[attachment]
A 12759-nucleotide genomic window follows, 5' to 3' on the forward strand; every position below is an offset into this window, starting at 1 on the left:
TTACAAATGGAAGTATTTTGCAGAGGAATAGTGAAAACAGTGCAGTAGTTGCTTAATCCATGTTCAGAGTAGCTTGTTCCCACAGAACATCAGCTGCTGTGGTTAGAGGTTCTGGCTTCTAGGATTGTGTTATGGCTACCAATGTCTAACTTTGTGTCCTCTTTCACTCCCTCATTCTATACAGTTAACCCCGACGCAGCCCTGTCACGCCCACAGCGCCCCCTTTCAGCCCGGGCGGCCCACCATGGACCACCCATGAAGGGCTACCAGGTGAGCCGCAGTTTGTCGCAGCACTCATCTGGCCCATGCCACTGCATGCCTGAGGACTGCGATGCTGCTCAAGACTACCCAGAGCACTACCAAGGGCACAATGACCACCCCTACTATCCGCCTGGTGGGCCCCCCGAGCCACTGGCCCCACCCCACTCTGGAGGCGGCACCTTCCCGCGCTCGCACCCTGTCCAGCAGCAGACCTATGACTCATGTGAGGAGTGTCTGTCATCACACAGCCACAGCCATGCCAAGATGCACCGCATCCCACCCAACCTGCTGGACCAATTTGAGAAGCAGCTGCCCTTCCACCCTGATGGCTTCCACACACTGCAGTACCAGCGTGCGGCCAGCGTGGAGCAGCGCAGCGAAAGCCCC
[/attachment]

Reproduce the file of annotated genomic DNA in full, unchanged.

A 12759-nucleotide genomic window follows, 5' to 3' on the forward strand; every position below is an offset into this window, starting at 1 on the left:
TTACAAATGGAAGTATTTTGCAGAGGAATAGTGAAAACAGTGCAGTAGTTGCTTAATCCATGTTCAGAGTAGCTTGTTCCCACAGAACATCAGCTGCTGTGGTTAGAGGTTCTGGCTTCTAGGATTGTGTTATGGCTACCAATGTCTAACTTTGTGTCCTCTTTCACTCCCTCATTCTATACAGTTAACCCCGACGCAGCCCTGTCACGCCCACAGCGCCCCCTTTCAGCCCGGGCGGCCCACCATGGACCACCCATGAAGGGCTACCAGGTGAGCCGCAGTTTGTCGCAGCACTCATCTGGCCCATGCCACTGCATGCCTGAGGACTGCGATGCTGCTCAAGACTACCCAGAGCACTACCAAGGGCACAATGACCACCCCTACTATCCGCCTGGTGGGCCCCCCGAGCCACTGGCCCCACCCCACTCTGGAGGCGGCACCTTCCCGCGCTCGCACCCTGTCCAGCAGCAGACCTATGACTCATGTGAGGAGTGTCTGTCATCACACAGCCACAGCCATGCCAAGATGCACCGCATCCCACCCAACCTGCTGGACCAATTTGAGAAGCAGCTGCCCTTCCACCCTGATGGCTTCCACACACTGCAGTACCAGCGTGCGGCCAGCGTGGAGCAGCGCAGCGAAAGCCCC